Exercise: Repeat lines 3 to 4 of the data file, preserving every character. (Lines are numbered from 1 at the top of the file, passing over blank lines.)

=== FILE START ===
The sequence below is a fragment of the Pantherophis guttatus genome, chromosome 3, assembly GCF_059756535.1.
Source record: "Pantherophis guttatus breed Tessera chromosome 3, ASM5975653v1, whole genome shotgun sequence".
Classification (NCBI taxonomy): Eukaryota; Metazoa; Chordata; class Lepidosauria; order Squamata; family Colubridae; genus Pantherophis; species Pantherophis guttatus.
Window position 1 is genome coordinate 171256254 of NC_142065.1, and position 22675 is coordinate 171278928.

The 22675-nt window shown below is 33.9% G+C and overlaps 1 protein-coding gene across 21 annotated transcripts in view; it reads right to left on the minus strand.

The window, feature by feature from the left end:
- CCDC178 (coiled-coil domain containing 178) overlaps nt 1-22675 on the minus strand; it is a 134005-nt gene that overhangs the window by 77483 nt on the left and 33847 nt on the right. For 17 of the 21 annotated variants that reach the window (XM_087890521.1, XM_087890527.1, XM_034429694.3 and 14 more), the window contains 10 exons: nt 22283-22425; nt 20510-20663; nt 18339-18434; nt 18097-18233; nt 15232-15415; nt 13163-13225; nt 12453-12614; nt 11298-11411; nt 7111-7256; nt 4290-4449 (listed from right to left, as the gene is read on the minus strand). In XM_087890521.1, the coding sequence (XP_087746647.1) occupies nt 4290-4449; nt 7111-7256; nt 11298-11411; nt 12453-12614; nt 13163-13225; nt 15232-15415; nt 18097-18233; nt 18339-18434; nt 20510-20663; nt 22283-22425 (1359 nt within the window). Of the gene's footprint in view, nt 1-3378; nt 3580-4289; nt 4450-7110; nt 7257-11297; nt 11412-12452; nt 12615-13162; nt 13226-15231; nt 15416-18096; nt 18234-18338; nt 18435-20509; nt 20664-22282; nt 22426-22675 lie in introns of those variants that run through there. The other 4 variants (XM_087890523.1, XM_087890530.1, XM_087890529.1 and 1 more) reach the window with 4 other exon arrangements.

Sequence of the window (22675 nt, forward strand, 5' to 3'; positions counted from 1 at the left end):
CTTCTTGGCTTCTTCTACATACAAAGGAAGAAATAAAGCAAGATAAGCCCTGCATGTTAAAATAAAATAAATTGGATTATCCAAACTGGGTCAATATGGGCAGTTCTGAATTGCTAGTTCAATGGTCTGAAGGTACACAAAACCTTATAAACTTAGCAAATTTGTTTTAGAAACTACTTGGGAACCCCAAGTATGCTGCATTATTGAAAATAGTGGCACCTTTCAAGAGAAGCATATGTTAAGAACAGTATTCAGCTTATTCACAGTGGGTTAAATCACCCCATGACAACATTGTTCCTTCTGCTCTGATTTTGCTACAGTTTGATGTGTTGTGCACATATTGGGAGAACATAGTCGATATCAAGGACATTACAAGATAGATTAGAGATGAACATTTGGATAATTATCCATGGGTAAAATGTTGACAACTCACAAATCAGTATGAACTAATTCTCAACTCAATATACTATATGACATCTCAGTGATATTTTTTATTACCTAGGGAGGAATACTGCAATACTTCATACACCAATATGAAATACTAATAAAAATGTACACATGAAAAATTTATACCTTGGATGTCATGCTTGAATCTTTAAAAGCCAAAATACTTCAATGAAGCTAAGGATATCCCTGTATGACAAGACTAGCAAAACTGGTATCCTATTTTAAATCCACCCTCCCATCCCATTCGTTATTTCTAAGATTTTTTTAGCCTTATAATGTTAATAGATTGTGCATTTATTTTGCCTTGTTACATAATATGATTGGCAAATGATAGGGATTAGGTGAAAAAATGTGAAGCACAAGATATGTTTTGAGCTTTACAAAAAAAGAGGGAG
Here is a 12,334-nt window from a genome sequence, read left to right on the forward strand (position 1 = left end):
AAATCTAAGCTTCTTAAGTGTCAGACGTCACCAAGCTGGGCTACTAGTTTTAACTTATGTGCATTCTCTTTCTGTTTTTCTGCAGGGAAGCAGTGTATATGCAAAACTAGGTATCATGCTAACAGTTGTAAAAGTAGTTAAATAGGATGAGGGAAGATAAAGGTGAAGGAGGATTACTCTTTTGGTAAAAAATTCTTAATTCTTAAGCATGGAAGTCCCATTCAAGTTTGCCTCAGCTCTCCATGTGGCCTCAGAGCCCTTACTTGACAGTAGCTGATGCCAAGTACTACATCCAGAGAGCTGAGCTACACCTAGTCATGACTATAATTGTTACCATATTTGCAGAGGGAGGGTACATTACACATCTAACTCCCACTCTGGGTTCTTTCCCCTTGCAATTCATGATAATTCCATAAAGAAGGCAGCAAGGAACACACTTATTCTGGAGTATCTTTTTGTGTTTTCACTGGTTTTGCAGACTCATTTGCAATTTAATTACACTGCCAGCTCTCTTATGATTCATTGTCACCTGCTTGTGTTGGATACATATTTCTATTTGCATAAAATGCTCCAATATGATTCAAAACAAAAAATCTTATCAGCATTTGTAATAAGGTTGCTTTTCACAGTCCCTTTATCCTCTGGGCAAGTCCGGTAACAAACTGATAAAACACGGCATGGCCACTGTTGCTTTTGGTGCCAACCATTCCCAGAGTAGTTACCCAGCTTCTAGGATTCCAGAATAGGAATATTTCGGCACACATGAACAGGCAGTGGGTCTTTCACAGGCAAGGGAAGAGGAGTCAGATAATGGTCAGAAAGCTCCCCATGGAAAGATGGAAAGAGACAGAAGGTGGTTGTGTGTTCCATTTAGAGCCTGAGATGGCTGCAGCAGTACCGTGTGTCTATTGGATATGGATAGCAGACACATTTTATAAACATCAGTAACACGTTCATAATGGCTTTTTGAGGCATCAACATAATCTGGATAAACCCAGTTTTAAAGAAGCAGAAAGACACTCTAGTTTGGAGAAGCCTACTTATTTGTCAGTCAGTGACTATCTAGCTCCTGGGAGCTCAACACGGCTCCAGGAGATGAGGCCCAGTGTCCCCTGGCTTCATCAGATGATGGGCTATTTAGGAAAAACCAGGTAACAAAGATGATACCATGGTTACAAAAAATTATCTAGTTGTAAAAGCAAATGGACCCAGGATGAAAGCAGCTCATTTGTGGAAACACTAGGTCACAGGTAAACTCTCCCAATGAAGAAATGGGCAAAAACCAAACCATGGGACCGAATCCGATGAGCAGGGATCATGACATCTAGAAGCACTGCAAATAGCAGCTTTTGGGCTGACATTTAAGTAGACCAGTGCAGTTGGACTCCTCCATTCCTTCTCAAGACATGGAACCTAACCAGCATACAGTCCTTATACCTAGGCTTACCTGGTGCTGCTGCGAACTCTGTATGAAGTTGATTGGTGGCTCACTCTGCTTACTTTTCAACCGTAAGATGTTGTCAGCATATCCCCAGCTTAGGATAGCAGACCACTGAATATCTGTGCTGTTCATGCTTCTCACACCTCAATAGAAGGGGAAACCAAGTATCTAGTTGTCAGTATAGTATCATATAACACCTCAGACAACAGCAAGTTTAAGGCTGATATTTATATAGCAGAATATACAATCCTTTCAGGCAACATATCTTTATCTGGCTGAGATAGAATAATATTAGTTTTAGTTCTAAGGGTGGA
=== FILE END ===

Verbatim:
Classification (NCBI taxonomy): Eukaryota; Metazoa; Chordata; class Lepidosauria; order Squamata; family Colubridae; genus Pantherophis; species Pantherophis guttatus.
Window position 1 is genome coordinate 171256254 of NC_142065.1, and position 22675 is coordinate 171278928.